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Test module to assist sytem()

by axelrose (Scribe)
on Nov 29, 2002 at 12:18 UTC ( #216511=perlquestion: print w/replies, xml ) Need Help??

axelrose has asked for the wisdom of the Perl Monks concerning the following question:

Dear Monks,

for the moment being I do my testing of complete Perl scripts like this:
my( $ok, $failure ) = ( 0, 0 ); ... system( "myscript.pl", $par1 ) ); $? ? $failure++ : $ok++; system( "myscript.pl", $par2 ); $? ? $failure++ : $ok++; ...

What I'm looking for is a module to assist the tiresome procedure plus give me the usual support of plans, expected failures, todos, etc.

Has anybody a recommendation which Test module best fits my need?

Thanks, Axel

Replies are listed 'Best First'.
Re: Test module to assist sytem()
by ph0enix (Friar) on Nov 29, 2002 at 12:27 UTC

    I have only one note - use $? >> 8 instead of $? for testing return code from system call.

Re: Test module to assist sytem()
by axelrose (Scribe) on Nov 29, 2002 at 14:47 UTC
    perhaps:
    #!/usr/bin/perl -w use strict; use Test::Simple tests => 3; systest( 0, ("who") ); systest( 0, ("who", "am", "i") ); systest( 1, ("bash", "-c", "exit 1") ); sub systest { my $expected = shift; my @cmd = @_; system @cmd; my $sysres = $? >> 8; ok( $sysres == $expected, "'@cmd' returned $sysres" ); }
    The disadvantage here is the mixed output from the test script and the system() calls. I cannot simply add ">/dev/null" to @cmd. My real script parameters rely on not using a Shell for system().

      You want to use Test::Builder->is_num() rather than wrapping Test::Simple's ok(). You get the benefit of is() and failure diagnostics will point to the line where systest() was called, not the line where ok() was used inside systest().

      As for the problem of supressing/trapping the STDOUT/STDERR from system(), just redirect them inside perl. There's several ways to do it. Dup & close to supress. Tie or redirect to a temp file to capture. An exercise which I will leave for the reader. :)

      use Test::Simple tests => 3; use Test::Builder; my $tb = Test::Builder->new; systest( 0, ("who") ); systest( 0, ("who", "am", "i") ); systest( 1, ("bash", "-c", "exit 1") ); sub systest { my $expected = shift; my @cmd = @_; system @cmd; my $sysres = $? >> 8; $tb->is_num( $sysres, $expected, "'@cmd'" ); }
Re: Test module to assist sytem()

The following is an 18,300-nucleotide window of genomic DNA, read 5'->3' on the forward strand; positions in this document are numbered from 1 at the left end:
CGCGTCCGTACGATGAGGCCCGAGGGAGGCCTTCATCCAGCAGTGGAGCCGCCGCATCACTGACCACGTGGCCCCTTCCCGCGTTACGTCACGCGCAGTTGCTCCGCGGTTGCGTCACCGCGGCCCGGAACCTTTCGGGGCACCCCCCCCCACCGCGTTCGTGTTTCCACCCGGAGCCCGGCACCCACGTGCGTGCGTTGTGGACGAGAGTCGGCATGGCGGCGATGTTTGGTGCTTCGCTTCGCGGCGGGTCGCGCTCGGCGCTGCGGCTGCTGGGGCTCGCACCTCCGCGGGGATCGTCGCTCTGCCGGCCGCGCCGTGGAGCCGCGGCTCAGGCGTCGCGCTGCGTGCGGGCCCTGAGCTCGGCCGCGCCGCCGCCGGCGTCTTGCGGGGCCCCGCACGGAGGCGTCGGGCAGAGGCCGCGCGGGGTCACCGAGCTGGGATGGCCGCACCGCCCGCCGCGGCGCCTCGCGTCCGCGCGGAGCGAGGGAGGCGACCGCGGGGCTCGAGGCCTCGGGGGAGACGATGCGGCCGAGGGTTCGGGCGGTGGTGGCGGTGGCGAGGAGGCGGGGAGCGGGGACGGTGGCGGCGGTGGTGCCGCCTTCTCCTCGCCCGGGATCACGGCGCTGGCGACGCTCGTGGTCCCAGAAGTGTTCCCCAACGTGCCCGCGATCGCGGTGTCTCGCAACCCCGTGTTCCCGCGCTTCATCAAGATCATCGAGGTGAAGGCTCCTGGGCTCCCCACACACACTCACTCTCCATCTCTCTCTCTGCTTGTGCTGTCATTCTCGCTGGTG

by Anonymous Monk on Nov 29, 2002 at 22:03 UTC

    I just noticed Test::Cmd on CPAN. It looks ludicrously powerful. Possibly overkill for most people, but you could probably wrap it.

    There's also some work I did for the Good Folks at Mitel Network Server Solutions (if that's a mouthful, just say "E-Smith") which is fortunately GPL'd. If you can get a copy of their e-smith-test.srpm you'll find the esmith::TestUtils library with a little thing called simulate_perl_program(). It will "run" a perl script but not as a seperate process.

    This is for the case where you have a perl script you wish to test but have to change something about it in order to make it testable. For example, maybe it uses a database, you want it to use a test database but there's no easy way to change where it connects to. You can wrap DBI::connect() to alter the database connection, then call simulate_perl_program(). The program's code calls DBI->connect, it hits your wrapper, swaps out the hardcoded name with the name of the test database and passes it through to the real DBI test.

    Something like:

    use DBI; { my $real_connect = DBI->can('connect'); no warnings 'redefine'; local *DBI::connect = sub { my($self, $ds, $user, $pass, $attr) = @_; $ds =~ s/yourdb/testdb/; $self->$real_connect($ds, $user, $pass, $attr); }; my $exit = simulate_perl_program('yourprogram.plx', @args); }

    Additionally, if you're using Test::Inline, $_STDOUT_ and $_STDERR_ from simulate_perl_program() are simply trapped like always.

    If someone has the tuits, it would be nice to see this taken out of e-smith-test and put on CPAN. I've temporarily mirrored ESmith::TestUtils

      Damn those cookies. That's all me above.

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